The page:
Then there’s the matter of finding a new goalkeeper. The financial commitment to Fleury and Lehner was once again too much for a competing club that needed to acquire players and improve in certain areas. But it was also the foundation for back-to-back regular-season first-place finishes and third-round playoff appearances. To be fair, it was a luxury the Golden Knights couldn’t afford, but it was one that likely saved their season when Fleury put up Vezina Trophy-winning statistics without Lehner in the lineup. The safety net is gone since no one knows who will be added to the mix.
Again, this is Marc-Andre Fleury’s cold, harsh, emotionless response to the trade… which is the polar opposite of who he is.
His warmth as a person and as a player made him the franchise’s disguised face. Flower’s role as the Golden Knights’ standard-bearer may be attributed in part for Vegas’ current status as one of the country’s burgeoning hockey cities.
It’s obvious that they didn’t inform him of the deal before it was made. The trade channels were left open and unhindered, according to one theory, since the transaction was completed before notifying the athlete or his agent. Another viewpoint is that treating a player of this status and history to the organization and its supporters with such callous disdain is simply, totally disgusting.
It’s a business victory, but it’s also a personal defeat. And that’s a question that owner Bill Foley should address — he of the “I would’ve had a major issue with it” if Fleury was moved lip service.
The Blackhawks do not know whether Fleury will play for them next season when we evaluate this deal. Which is strange, since reports of a Fleury trade between the Blackhawks and the Golden Knights have been circulating around the NHL for the better part of a month.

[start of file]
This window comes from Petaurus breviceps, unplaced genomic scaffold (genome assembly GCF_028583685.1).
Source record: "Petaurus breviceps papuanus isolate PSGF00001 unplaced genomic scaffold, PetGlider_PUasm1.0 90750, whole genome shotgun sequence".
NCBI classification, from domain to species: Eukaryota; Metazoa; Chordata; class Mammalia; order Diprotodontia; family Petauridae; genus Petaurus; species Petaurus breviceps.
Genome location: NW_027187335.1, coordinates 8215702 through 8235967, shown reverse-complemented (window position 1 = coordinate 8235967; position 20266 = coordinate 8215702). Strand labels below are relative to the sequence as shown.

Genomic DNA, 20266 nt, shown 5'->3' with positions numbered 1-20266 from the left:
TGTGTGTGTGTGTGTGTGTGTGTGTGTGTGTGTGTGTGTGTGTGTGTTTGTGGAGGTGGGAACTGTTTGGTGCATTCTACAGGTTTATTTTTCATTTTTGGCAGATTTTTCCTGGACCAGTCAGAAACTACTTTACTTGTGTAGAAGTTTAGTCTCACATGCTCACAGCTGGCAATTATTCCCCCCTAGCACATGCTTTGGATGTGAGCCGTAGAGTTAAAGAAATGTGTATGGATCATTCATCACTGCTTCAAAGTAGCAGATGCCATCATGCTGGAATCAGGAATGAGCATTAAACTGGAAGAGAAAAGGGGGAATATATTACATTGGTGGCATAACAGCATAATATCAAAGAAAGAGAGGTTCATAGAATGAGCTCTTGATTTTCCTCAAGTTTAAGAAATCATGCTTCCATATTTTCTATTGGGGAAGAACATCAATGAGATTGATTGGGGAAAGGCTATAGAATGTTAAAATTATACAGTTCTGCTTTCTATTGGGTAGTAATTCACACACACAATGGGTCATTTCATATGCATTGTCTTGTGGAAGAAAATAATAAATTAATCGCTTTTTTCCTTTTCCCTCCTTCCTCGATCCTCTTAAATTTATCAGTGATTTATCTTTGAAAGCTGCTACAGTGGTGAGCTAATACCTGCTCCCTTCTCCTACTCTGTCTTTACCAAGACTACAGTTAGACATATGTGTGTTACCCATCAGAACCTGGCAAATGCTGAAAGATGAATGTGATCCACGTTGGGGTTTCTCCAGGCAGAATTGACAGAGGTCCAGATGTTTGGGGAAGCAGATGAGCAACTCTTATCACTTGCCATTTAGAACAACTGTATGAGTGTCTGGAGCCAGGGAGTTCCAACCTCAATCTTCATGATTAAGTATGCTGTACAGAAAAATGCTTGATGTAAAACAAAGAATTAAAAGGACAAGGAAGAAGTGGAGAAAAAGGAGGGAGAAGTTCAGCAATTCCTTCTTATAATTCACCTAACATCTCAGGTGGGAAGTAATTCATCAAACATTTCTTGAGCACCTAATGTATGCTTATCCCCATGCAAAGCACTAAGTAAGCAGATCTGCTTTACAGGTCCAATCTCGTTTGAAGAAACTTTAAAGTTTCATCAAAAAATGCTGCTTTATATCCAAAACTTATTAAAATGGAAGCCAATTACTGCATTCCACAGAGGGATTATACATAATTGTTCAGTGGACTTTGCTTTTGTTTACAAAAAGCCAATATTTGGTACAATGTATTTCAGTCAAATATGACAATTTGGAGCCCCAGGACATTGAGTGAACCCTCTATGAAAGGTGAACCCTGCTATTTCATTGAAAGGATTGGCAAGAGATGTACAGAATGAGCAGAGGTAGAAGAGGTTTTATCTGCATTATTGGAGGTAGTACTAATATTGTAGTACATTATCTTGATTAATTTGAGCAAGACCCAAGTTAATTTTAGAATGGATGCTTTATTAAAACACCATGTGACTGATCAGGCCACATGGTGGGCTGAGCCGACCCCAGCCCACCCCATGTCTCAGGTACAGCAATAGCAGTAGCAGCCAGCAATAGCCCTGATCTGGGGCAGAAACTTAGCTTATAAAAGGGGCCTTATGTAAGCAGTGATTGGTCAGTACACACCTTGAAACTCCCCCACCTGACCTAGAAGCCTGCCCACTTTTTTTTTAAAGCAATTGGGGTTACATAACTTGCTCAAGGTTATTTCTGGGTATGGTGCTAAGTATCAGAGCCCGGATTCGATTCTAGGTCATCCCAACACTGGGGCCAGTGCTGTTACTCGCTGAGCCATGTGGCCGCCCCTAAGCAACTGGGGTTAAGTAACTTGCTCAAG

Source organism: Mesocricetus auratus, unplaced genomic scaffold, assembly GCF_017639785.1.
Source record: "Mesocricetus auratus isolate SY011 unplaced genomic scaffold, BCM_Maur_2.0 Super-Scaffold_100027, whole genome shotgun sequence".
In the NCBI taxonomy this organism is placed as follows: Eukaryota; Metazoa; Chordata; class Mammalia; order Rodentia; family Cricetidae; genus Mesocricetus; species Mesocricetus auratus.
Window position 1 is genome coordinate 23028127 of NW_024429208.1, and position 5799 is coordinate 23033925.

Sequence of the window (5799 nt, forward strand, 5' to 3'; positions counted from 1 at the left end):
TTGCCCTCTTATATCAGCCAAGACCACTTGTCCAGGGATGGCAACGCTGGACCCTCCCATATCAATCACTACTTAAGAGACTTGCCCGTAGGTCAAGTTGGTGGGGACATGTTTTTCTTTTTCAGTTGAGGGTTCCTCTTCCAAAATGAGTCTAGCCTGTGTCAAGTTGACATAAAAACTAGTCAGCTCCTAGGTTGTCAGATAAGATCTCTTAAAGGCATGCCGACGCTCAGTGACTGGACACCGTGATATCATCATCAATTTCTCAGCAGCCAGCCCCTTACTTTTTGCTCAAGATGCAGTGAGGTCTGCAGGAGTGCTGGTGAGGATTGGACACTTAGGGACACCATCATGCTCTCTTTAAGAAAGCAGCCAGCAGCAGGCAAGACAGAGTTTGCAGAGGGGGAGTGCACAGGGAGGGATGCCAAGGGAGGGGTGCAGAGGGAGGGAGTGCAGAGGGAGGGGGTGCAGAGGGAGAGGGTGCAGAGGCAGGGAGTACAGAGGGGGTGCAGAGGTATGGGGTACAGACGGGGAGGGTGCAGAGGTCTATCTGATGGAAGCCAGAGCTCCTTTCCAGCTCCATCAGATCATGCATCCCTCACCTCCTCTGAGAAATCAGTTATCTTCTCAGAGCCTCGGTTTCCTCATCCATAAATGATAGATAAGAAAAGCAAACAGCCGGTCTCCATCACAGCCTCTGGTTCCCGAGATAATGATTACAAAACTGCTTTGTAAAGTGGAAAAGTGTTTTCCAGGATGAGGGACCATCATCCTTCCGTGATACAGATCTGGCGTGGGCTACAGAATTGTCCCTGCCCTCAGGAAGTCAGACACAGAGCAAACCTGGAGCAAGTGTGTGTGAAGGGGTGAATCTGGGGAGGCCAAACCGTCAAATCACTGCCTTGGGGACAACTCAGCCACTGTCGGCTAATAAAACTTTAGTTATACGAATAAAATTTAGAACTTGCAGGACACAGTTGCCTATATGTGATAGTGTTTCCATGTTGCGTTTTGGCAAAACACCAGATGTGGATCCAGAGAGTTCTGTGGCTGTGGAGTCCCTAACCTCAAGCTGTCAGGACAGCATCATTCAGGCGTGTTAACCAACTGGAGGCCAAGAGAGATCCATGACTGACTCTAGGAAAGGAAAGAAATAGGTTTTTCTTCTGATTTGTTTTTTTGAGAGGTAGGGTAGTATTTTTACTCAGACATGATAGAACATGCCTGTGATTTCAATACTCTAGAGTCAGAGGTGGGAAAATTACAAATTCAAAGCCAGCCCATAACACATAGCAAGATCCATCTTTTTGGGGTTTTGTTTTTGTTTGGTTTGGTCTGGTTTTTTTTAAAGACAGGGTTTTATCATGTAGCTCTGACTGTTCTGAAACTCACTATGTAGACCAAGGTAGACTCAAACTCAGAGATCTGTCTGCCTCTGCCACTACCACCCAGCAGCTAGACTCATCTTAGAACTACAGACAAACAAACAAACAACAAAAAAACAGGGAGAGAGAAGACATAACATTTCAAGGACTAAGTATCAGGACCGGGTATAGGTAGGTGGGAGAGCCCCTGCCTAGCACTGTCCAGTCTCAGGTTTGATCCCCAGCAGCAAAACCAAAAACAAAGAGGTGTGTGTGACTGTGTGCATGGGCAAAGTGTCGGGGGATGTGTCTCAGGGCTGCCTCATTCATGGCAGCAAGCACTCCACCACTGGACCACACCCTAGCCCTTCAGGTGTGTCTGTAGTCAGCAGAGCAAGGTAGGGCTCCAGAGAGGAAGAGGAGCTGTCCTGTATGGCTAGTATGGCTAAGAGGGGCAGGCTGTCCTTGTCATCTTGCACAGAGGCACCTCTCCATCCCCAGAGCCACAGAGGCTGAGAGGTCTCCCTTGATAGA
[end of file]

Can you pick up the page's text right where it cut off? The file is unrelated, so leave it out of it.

Allan Walsh, his agent, tweeted: “Marc-Andre Fleury has reportedly been dealt to Chicago, despite the fact that he has yet to hear from anybody from the Vegas Golden Knights. Marc-Andre will take some time to talk with his family about his predicament and carefully consider his hockey future at this time.”
Walsh immediately announced that his client may or might not be playing in Chicago. As a result, the Blackhawks are $594,953 under the salary limit at the outset of free agency, with $7 million committed to a goaltender who may never wear his jersey. That’s despite the fact that three restricted free agents remain to be signed.
They acquired a player who reduces a conference rival’s salary-cap figure by $7 million, enabling that club to improve in other areas. With Seth Jones joining the defense and Jonathan Toews returning, it’s reasonable to believe that the club acquired a 36-year-old goaltender with one year remaining on his contract in order to compete this season. However, Chicago let Vegas off the hook without a single dollar in retained pay or any compensation for the financial rescue. Is it truly the best thing you could do for a team that’s preventing you from winning the Stanley Cup?
The possibility of Fleury playing with them next season raises this to at least a C. He’s the reigning Vezina Trophy winner, and despite Kevin Lankinen’s best efforts, goaltending was the team’s weakest point. Obviously, if he joins the Blackhawks, they will be a better team as a result. However, the bailout and the timing bring this rating down.
One last thought: What’s going on in the front office of the Pittsburgh Penguins today? What’s the over/under on messages from “Crosby, S.” asking about the Blackhawks’ new goaltender’s availability?
Frequently Asked Questions
Who did the Golden Knights trade Fleury for?
The Golden Knights traded Fleury to the Calgary Flames for a second round pick in 2020 and a conditional fifth round pick in 2020.
Why did Fleury go to Chicago?
Fleury went to Chicago because the team needs a change of scenery.
Does Marc-Andre Fleury still play for the Golden Knights?
Marc-Andre Fleury is still playing for the Golden Knights.